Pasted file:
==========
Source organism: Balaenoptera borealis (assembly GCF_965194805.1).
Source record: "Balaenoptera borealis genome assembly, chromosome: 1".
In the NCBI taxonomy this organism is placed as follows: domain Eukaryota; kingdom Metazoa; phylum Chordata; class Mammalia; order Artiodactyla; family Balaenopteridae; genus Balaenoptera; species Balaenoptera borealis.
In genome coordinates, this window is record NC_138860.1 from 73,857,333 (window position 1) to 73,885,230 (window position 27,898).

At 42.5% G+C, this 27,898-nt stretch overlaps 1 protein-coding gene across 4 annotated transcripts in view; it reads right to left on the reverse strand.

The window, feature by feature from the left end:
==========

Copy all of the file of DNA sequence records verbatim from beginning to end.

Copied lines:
Source organism: Balaenoptera borealis (assembly GCF_965194805.1).
Source record: "Balaenoptera borealis genome assembly, chromosome: 1".
In the NCBI taxonomy this organism is placed as follows: domain Eukaryota; kingdom Metazoa; phylum Chordata; class Mammalia; order Artiodactyla; family Balaenopteridae; genus Balaenoptera; species Balaenoptera borealis.
In genome coordinates, this window is record NC_138860.1 from 73,857,333 (window position 1) to 73,885,230 (window position 27,898).

At 42.5% G+C, this 27,898-nt stretch overlaps 1 protein-coding gene across 4 annotated transcripts in view; it reads right to left on the reverse strand.

The window, feature by feature from the left end: